Series against the Detroit Tigers, Robby taped the Series and
watched it over and over again. "He'd tell me, 'I'm going to
play in that ballpark [Jack Murphy Stadium] someday,'" says
Sandy Sr. Robby signed with the Padres the following February.
In his first spring training Alomar immediately impressed the
Padres' All-Star rightfielder Tony Gwynn when he hauled a bag of
balls to a back diamond and hit off a tee for an hour--a
commitment to hard work that has not diminished over the past 11
years. In 1988, at 20, Alomar was the starting second baseman
for the Padres. Two years later he was an All-Star, but in a
December 1990 blockbuster, he was traded with outfielder Joe
Carter to Toronto for first baseman Fred McGriff and shortstop
Tony Fernandez. Alomar was the least celebrated player of the
four, but on the day of the trade Montreal Expos manager Buck
Rodgers said unequivocally that Alomar was the best player in
the deal. Chicago Cubs scout Hugh Alexander said Alomar someday
would be better than Cubs second baseman Ryne Sandberg, and he
predicted Alomar would eventually make more money than anyone in
baseball. He could turn out to be right on both counts.
In five seasons in Toronto, Alomar hit a combined .307 and won
five Gold Gloves to go with his two World Series rings. With
Toronto rebuilding after back-to-back losing seasons, Alomar,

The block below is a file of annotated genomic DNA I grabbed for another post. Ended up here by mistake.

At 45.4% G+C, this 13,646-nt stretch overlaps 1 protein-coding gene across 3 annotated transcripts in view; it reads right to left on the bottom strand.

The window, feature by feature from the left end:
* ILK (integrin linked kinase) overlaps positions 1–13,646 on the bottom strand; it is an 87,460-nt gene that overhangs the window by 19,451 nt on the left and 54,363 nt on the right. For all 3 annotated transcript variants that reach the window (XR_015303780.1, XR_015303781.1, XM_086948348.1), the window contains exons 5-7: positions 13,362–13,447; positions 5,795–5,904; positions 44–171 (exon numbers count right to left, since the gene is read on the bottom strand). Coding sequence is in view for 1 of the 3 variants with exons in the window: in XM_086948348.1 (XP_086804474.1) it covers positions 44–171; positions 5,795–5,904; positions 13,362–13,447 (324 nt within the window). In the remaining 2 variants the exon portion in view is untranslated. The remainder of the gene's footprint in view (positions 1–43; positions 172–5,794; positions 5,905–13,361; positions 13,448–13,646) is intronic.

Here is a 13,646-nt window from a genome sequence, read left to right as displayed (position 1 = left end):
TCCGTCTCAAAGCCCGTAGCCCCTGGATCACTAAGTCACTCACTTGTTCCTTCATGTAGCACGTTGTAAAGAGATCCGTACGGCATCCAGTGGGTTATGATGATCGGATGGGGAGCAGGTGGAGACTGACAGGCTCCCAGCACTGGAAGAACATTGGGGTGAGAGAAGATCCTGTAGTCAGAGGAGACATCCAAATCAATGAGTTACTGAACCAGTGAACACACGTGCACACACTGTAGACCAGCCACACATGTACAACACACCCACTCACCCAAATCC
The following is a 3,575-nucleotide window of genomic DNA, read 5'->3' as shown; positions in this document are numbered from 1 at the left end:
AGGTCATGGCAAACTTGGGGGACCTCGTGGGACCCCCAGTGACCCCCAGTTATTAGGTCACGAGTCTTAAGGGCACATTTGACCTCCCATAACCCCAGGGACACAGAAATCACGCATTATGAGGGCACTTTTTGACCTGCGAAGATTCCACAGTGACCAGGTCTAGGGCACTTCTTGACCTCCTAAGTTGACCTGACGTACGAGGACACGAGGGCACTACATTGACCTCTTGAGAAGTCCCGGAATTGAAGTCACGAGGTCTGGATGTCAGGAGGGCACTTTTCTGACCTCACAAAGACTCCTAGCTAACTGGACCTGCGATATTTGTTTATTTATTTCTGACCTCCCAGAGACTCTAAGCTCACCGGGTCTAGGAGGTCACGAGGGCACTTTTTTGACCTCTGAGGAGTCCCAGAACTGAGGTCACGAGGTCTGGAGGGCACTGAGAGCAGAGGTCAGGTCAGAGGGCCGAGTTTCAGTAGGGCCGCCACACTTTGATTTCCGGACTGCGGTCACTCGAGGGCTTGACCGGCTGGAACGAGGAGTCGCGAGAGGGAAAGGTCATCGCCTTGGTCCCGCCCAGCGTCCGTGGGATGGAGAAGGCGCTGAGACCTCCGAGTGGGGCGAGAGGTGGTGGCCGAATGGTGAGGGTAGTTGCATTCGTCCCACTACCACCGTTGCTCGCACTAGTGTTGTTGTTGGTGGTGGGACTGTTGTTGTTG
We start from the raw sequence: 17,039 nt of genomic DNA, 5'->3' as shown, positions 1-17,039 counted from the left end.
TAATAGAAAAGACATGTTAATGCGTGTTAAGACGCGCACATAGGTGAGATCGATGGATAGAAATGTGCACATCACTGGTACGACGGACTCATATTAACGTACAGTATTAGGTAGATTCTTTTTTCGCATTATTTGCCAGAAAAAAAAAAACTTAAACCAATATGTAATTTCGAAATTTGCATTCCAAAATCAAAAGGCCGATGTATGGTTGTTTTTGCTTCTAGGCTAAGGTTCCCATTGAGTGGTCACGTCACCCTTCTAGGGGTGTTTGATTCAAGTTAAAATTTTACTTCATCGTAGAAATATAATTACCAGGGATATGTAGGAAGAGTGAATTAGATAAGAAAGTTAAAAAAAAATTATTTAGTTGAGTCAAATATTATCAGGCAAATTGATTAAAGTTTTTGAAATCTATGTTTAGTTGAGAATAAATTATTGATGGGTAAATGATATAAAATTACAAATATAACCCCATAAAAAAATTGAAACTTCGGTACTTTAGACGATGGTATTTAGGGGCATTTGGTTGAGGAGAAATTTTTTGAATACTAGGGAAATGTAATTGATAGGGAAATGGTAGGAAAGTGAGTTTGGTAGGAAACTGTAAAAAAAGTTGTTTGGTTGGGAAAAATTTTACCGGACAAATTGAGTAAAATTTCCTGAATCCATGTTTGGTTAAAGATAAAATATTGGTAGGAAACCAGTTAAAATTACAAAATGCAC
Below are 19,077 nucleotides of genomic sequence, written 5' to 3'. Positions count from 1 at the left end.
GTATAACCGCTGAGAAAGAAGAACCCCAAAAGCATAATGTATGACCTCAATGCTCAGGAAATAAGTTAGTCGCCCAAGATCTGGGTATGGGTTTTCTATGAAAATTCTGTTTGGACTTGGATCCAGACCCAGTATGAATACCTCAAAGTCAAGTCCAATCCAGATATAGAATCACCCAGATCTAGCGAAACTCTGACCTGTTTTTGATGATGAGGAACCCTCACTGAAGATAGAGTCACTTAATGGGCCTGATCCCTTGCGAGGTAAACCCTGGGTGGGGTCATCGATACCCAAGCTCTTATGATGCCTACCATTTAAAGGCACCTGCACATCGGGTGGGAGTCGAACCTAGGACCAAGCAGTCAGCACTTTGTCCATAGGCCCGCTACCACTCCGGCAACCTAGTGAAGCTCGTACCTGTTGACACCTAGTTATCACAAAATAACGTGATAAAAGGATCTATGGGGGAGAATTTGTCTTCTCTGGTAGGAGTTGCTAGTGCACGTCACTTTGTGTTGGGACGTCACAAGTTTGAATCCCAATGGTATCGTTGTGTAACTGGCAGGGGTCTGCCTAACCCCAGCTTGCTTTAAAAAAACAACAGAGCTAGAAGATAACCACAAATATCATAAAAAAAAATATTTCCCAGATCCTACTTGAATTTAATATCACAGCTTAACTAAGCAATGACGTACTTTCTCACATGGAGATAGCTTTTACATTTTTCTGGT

this year's prize free agent, jumped to Baltimore, where he will
play alongside Ripken, one of his idols. Alomar's other heroes
are his father and Joe Morgan, the Hall of Fame second baseman.
Alomar had Morgan sign one of his Gold Gloves, and he had former
Kansas City Royals second baseman Frank White sign another one
because White "never missed a ball."
But neither Morgan nor White could make the amazing defensive
plays Alomar does. He has as much range as any infielder in
baseball, and he might have the best infield arm in the majors,
though he rarely has to cut loose from second base. "Ask [Blue
Jays first baseman] John Olerud about my arm," Alomar says. "I
almost killed him with a throw."
The combination of hitting, defense and speed (296 career
steals) has positioned Alomar to reach his ultimate goal:
induction into the Hall of Fame. In the meantime he strives for
modest achievements, such as the one he accomplished this
winter. He got nine hits in his last 15 at bats for San Juan to
win the Puerto Rican batting title, which his father had once
won. The Alomars and the Cepedas, Pedro and Orlando, are the
only father-son tandems to have won batting titles in Puerto Rico.
"He's what great players eventually become, but he's been that
way since he first stepped onto a major league field," says
Stewart. "Defensively, it's like there are five or six of him
out there, not one. My only problem with him is the game's so
easy for him, sometimes he gets bored."
But that may change this season, now that he's in Baltimore,
back with a contender. Alomar begins this new phase of his
career in his prime, at the peak of his skills and with a rich,
new contract. Life is great. As he walked beside El Morro, with
the ocean behind him, a photographer asked him for a big smile.
Alomar raised both arms, looked skyward and said, jokingly, "I
Then he laughed the laugh of a man who has it all.